This week we’re going to focus on the beautiful city of Trondheim. This city is often overlooked by tourists in favor of the famous fjords, or the larger cities of Oslo and Bergen. However as Norway’s 3rd largest city, Trondheim has so much to offer. This is in part due to the city’s large student population, who number more than 30,000. The settlement was founded in 997 as a trading post and it served as the capital of Norway during the Viking Age until 1217. With a rich history, great museums, and a focus on local cuisine, this is a city worth visiting. Come explore Trondheim with us in our guide to the city!
No visit to Trondheim is complete without a visit to the Nidaros Cathedral. Nidaros is the world’s northernmost medieval cathedral and is Norway’s national sanctuary. The cathedral was built over the tomb of St. Olav, the Viking King who became the patron saint of Norway. Even if you don’t want to venture inside the cathedral, the exterior has the most beautiful patina and medieval architecture. It is definitely worth wandering the grounds and taking pictures – especially when blanketed with snow in the winter months. For more information, please visit the cathedral website.
Bakklandet is a charming neighborhood filled with houses, shops, and cafés. The area boasts old timber buildings which were originally homes of the working class. This culturally significant part of town plays an important role in Trondheim’s identity. The old part of the city brings students, locals, and businesspeople together to dine, drink, and enjoy the atmosphere. While here, you won’t want to miss the world’s first bicycle lift, Trampe. If you aren’t on a bike, or don’t want to brave it yourself, it is a fun pastime to watch people attempt to use it. It’s harder than it looks and some are more successful at it than others. We encourage you to rent a bike and join in on the fun though!
The Gamle Bybroa, or Old City Bridge, is probably the most popular way to enter Bakklandet. Built in 1681, the bridge is also known by the nickname “Lykkens Portal”, which means “Portal of Happiness”. The bridge not only makes for a picturesque way to enter the colorful neighborhood of Bakklandet, but also a great photo op of the colorful buildings lining the Nidelva river as well as the beautiful archways that cover the bridge.
Rockheim and Ringve Music Museums
If you’re a music fan, then you won’t want to miss paying a visit to the city’s music museums.
Rockheim, is the National Museum of Popular Music. Rockheim takes you through Norwegian music from the 1950s to the 2000s. You can listen to, read about and play with music in the museum’s interactive exhibits. For more information, please visit the museum’s website.
While Rockheim’s focus is popular music, the Ringve Music Museum is Norway’s national museum for music and musical instruments. Housing a large international collection of more than 2,000 historical musical instruments, this museum offers wonderful opportunities to learn and explore music from around the world. The museum, at almost 70 years old, is closely linked to the Ringve Farm and its architecture. The old park’s garden was the impetus for the Ringve Botanical Garden NTNU which was founded in 1973. For more information, please visit the museum’s website.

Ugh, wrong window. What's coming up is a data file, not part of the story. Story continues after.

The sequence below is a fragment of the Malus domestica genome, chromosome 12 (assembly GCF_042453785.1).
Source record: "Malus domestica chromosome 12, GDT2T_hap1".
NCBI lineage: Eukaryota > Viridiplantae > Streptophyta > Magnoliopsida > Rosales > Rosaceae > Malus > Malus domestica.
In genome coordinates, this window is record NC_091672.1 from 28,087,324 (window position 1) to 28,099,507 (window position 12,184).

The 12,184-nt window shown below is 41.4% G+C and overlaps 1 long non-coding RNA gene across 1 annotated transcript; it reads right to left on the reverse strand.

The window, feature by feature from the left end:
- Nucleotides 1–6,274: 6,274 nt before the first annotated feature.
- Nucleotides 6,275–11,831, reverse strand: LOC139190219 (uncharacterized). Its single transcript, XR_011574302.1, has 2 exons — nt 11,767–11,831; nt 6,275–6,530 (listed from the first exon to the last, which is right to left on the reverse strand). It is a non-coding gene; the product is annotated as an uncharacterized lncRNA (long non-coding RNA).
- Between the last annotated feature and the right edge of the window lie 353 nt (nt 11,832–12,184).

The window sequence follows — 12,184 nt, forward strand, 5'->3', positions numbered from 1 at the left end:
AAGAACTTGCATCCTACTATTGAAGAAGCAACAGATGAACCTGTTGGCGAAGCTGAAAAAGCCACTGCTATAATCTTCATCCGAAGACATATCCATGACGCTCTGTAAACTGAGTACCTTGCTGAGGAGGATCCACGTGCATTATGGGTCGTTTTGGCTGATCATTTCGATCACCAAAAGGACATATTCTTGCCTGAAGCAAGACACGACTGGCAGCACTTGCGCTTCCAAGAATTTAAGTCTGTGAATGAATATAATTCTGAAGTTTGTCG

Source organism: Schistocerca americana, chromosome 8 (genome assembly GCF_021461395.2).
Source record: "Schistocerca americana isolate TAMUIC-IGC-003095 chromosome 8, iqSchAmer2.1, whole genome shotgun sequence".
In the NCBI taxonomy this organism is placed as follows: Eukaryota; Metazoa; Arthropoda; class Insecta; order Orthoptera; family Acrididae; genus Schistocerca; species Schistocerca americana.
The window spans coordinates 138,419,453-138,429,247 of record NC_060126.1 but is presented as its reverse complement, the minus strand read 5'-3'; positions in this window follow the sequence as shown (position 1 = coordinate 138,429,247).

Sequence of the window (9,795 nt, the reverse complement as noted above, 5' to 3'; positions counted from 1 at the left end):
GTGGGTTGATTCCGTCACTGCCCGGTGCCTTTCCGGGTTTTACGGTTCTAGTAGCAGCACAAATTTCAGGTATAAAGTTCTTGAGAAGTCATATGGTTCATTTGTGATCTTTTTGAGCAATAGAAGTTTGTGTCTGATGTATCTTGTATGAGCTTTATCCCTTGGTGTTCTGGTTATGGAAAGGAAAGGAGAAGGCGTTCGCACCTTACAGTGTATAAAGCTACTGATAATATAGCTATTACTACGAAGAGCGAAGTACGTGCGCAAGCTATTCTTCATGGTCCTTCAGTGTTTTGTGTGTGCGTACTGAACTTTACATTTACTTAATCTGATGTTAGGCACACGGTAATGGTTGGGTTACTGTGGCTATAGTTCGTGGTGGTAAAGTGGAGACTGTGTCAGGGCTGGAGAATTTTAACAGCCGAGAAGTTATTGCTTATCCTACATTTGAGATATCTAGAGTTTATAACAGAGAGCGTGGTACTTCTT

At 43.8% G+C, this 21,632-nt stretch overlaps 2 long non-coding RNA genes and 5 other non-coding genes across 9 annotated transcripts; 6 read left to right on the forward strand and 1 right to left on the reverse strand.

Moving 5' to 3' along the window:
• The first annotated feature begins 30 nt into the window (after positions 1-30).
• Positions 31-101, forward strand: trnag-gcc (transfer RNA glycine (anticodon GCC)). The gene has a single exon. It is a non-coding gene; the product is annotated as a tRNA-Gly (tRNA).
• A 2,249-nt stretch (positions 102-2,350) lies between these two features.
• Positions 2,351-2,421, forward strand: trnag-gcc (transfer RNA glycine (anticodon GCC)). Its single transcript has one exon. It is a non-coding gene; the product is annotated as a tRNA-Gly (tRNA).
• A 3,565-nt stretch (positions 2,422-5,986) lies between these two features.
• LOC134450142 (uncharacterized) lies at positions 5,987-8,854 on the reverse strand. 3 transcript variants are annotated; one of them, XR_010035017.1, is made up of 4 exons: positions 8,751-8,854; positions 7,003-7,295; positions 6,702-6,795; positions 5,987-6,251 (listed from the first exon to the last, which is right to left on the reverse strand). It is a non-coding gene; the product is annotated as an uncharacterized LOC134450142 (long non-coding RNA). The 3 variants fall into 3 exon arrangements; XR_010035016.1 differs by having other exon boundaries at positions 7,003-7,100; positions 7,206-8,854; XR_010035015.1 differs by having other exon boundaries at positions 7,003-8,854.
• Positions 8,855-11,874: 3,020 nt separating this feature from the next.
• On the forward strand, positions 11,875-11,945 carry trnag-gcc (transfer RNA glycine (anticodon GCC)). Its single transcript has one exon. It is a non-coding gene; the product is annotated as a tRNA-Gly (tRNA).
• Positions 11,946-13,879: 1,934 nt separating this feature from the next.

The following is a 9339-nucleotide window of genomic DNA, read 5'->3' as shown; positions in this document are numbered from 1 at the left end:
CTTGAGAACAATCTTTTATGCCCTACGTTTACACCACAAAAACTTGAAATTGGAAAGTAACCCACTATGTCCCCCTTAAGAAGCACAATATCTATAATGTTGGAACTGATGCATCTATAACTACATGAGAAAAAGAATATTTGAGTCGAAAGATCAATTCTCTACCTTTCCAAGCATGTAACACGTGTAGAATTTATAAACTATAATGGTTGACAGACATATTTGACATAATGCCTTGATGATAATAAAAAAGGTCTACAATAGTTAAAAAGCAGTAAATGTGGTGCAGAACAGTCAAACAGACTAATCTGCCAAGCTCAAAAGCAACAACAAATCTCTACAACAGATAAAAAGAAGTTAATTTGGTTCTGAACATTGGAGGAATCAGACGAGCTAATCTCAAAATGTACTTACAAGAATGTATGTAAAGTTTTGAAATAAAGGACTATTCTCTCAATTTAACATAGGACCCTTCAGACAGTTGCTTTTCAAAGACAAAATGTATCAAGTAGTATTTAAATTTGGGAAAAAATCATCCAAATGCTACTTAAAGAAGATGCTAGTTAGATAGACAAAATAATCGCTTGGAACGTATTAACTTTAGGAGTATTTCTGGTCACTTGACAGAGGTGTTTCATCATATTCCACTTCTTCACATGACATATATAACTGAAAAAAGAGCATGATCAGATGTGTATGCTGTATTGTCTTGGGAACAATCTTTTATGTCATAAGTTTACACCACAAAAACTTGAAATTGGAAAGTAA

Bymarka and Ilabekken
Norway is known for its stunning natural landscapes and there’s no reason you can’t enjoy the great outdoors even when visiting a city. For a dose of fresh air we recommend that you head on up to Bymarka, a large park and nature reserve on the west side of Trondheim. It’s easily accessible by public transport and offers a wealth of outdoor activities no matter the season, from skiing, to hiking, swimming, and even foraging for mushrooms.
Ilabekken is the corridor that connects the city with the Bymarka natural reserve. The Ilabekken hiking trail starts close to the city center at Ilabekken park, and ends at one of Trondheim’s most popular swimming lakes, Theisendammen. The wooden stairs and waterfall area of Møllebakken are particulary scenic and a great spot to take photographs and enjoy the natural beauty.
Kristiansten Fortress is located on a hill on the east side of Trondheim. It was built after the city fire of Trondheim in 1681 to protect the city against attack from the east, and named after Christian V of Denmark. The fortress is open to the public and you’ll find a café within the fortress walls. This location offers sweeping views of the city and many come here to picnic, grill, and lounge about on sunny days. We recommend grabbing some picnic supplies and lunching on the grounds after a tour of this historic spot. For more information, please visit the fortress website.
Sverresborg Trondelag Folk Museum
For a glimpse back in time, be sure to visit the Sverresborg Trondelag Folk Museum. As the 3rd largest cultural museum in Norway, it has an incredible collection of houses, artifacts, and photos. The oldest building on the site is a stave church dating back to 1170 A.D. The museum is placed around the ruins of King Sverre’s castle which dates back to 1183 A.D. Offering sweeping views over the city of Trondheim and the surrounding fjord, the museum has more than 80 buildings from the Trondheim and Trondelag area. From castle ruins, original buildings of downtown Trondheim, to more rural building structures, the folk museum makes for a fun and informative day. For more information, please visit the museums website.
While these are arguably the most popular destinations for visitors to Trondheim, we’ve just scratched the surface. This vibrant student city is also passionate about local food and cuisine, so be sure to check out the wonderful restaurants for a true taste of Trøndelag. We hope that you’ve enjoyed this glimpse into the wonderful experiences waiting for you in Trondheim.